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nominalism

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abstraction

abstraction  

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Overview Page
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Philosophy
Supposed process of forming an idea by abstracting out what is common to a variety of instances: a process stressed, for example, by Aquinas in his moderate solution to the problem of universals ...
Albertists

Albertists  

Followers of Albertus Magnus, mentor of Thomas Aquinas. Albert had been particularly receptive to Aristotelianism, though he was also influenced by Neoplatonism. He insisted on the importance of ...
Alexander V

Alexander V  

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Religion
(c.1339–1410), Pope from 1409. Peter of Candia (Crete) became a Franciscan and lectured at Paris; from 1386 he held a succession of bishoprics. At the Council of Pisa he was unanimously elected to ...
Aureoli (Aureolus, Auriol), Petrus (Peter)

Aureoli (Aureolus, Auriol), Petrus (Peter)  

(c.1280–1322) French Franciscan theologian and author of,among other things, an influential and extensive commentary on Peter Lombard’s Sentences. He defended the Immaculate Conception of the Virgin ...
Carlstadt

Carlstadt  

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Religion
(c.1480–1541), German Reformer, so named from his birthplace. From 1505 he taught at Wittenberg. In 1518 he supported M. Luther's criticism of indulgences and in 1519 he disputed publicly with J. ...
categories

categories  

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Overview Page
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Philosophy
A permanent concern of philosophers has been to discover whether the most general categories of thought, such as space, time, reality, existence, necessity, substance, property, mind, matter, states, ...
conceptualism

conceptualism  

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Overview Page
Subject:
Philosophy
The theory of universals that sees them as shadows of our grasp of concepts. Conceptualism lies midway between out-and-out nominalism, holding that nothing is common to objects except our applying ...
contrition

contrition  

Since the council of Trent, it has been standard to group together under the term “contrition” the two movements of the soul that are sorrow for having sinned and detestation ...
Councils of Soissons

Councils of Soissons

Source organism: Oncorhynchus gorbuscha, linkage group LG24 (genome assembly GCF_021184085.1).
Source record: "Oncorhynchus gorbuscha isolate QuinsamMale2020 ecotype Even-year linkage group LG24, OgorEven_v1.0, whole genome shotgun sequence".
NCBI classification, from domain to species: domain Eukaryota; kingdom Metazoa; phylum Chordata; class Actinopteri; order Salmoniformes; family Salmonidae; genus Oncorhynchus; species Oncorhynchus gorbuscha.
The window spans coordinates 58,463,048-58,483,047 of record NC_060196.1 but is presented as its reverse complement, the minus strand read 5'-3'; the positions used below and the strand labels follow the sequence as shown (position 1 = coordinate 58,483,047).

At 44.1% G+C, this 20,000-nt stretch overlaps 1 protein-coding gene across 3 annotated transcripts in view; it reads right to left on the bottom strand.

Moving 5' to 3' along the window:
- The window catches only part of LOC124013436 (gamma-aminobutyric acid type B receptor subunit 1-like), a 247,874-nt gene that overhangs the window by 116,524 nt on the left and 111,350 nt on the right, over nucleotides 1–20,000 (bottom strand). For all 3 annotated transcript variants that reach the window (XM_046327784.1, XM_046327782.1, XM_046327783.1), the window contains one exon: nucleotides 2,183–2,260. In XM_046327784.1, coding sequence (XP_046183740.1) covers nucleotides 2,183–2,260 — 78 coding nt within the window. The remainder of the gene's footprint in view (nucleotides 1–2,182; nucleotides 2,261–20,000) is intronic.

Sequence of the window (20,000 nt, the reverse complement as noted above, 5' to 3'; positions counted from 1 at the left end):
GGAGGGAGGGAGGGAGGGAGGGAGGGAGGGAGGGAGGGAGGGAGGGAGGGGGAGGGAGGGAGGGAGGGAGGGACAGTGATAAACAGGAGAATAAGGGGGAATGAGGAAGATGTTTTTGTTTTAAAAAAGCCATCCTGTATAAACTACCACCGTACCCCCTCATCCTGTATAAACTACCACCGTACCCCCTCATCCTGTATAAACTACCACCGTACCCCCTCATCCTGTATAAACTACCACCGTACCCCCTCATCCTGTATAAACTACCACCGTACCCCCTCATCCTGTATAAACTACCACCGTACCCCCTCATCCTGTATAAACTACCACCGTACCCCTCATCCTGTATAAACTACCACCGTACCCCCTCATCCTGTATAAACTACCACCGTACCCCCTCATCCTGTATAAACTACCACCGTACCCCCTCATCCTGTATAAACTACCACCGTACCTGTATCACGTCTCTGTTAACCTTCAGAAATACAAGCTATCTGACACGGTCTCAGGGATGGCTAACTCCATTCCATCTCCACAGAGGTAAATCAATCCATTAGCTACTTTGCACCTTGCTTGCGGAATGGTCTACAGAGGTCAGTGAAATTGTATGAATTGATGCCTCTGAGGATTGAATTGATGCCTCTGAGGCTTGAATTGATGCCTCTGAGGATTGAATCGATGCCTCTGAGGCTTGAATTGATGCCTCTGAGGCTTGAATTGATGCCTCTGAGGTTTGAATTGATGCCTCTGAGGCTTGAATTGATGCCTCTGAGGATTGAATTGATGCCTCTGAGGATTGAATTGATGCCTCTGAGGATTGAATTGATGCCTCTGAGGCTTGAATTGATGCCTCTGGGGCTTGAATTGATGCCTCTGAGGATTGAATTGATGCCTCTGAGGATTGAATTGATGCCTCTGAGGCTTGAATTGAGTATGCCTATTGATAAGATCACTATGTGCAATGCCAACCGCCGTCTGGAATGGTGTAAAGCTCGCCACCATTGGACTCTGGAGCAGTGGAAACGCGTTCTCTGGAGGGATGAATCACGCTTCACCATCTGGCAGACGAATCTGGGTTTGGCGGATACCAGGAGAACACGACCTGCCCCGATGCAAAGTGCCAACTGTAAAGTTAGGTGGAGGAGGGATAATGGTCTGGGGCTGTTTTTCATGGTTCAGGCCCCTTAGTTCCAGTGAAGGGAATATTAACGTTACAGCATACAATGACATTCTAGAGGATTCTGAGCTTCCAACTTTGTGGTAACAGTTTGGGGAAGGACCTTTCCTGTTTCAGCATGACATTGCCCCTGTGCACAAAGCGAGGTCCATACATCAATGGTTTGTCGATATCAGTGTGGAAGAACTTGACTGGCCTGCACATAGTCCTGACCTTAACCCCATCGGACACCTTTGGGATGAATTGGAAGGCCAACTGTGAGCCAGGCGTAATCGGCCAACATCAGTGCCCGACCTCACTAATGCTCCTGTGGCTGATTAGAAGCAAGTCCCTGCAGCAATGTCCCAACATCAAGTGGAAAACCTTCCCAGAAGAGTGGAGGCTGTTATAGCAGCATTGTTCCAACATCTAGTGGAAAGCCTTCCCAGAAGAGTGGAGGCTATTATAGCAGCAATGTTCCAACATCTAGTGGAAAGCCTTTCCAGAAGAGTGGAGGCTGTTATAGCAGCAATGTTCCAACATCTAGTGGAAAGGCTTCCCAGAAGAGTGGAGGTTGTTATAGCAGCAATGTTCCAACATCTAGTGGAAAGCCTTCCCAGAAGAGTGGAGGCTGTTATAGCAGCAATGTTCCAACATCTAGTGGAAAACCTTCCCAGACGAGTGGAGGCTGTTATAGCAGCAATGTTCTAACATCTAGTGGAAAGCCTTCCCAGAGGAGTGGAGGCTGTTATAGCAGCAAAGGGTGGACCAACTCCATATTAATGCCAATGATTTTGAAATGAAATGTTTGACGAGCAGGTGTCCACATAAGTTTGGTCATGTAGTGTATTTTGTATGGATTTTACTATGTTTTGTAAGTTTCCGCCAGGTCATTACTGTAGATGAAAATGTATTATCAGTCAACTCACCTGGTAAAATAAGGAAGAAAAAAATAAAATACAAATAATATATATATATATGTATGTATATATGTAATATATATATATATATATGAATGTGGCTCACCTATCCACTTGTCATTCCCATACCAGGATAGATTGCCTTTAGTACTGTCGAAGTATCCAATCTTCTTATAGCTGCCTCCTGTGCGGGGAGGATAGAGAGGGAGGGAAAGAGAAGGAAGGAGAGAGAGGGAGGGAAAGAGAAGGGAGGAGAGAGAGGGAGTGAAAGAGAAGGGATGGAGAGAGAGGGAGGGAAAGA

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Religion
The two chief Councils were those of c.1092, which condemned Roscelin for teaching tritheism, and 1121, which condemned Peter Abelard's Theologia Summi Boni.
double truth

double truth  

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Philosophy
The notion, formally condemned several times in the 13th century, that something may be false philosophically yet true theologically. The doctrine would have been an attempt to reconcile Aristotelian ...
Durandus of Saint-Pourçain

Durandus of Saint-Pourçain  

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Religion
(c.1275–1334), Dominican philosopher. He taught at Paris; in 1313 he was summoned to be Lector at the Papal Court at Avignon; later he became a bishop. He was one of the earliest exponents of what ...
essentialism

essentialism  

[Th]The idea that there are certain attitudes or emotions that are biologically inherent to human beings in general or to males or females differently. Essentialist claims are often backed up with ...
etymology

etymology  

The study of the origins and development of words and their meanings. [From Greek etymos true + logos a word]
form and matter

form and matter  

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Overview Page
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Philosophy
In Aristotelian thought, the structure or nature that is imposed upon undifferentiated materia prima to make the different kinds of substance in the world. See also hylomorphism, matter.
Fredegisus (Fredegis, Fridugisus) of Tours

Fredegisus (Fredegis, Fridugisus) of Tours  

(d. 834) A pupil and favourite of Alcuin’s.In about 800, he wrote a short treatise On the Substance of Nothing and of Darkness, in which he argues that, because ...
Gabriel Biel

Gabriel Biel  

(d. 1495) Scholastic theologian.Probably the most representative figure of late medieval nominalism, Biel professed to follow William of Ockham. Influences of Duns Scotus, Thomas Aquinas, and ...
Gregory of Rimini

Gregory of Rimini  

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Philosophy
(c.1300–58)Augustinian theologian and Professor at the Sorbonne, known as Doctor Authenticus, but less flatteringly as Infantium Tortor (tormentor of children), because he held extreme views ...
Henry of Langenstein

Henry of Langenstein  

(c.1325–97) Natural philosopher, theologian, university leader.The Great Schism ended his long Parisian academic career and stimulated his conciliar writings. In Vienna (1384–97), he taught theology ...
heresy, Judaizers

heresy, Judaizers  

Diverse and perhaps falsely named ‘Jewish-thinking Novgorod heretics’, c.1470–1515. Several factors lay behind the dissent, hostilely depicted as Jewish in origin: ties with Europe, translations of ...
Jagiełłonian University

Jagiełłonian University  

Established in Cracow 1364, refounded 1400. The earlier foundation (in all faculties except theology) by King Casimir the Great was on an Italianate university model, but it did not prosper. ...

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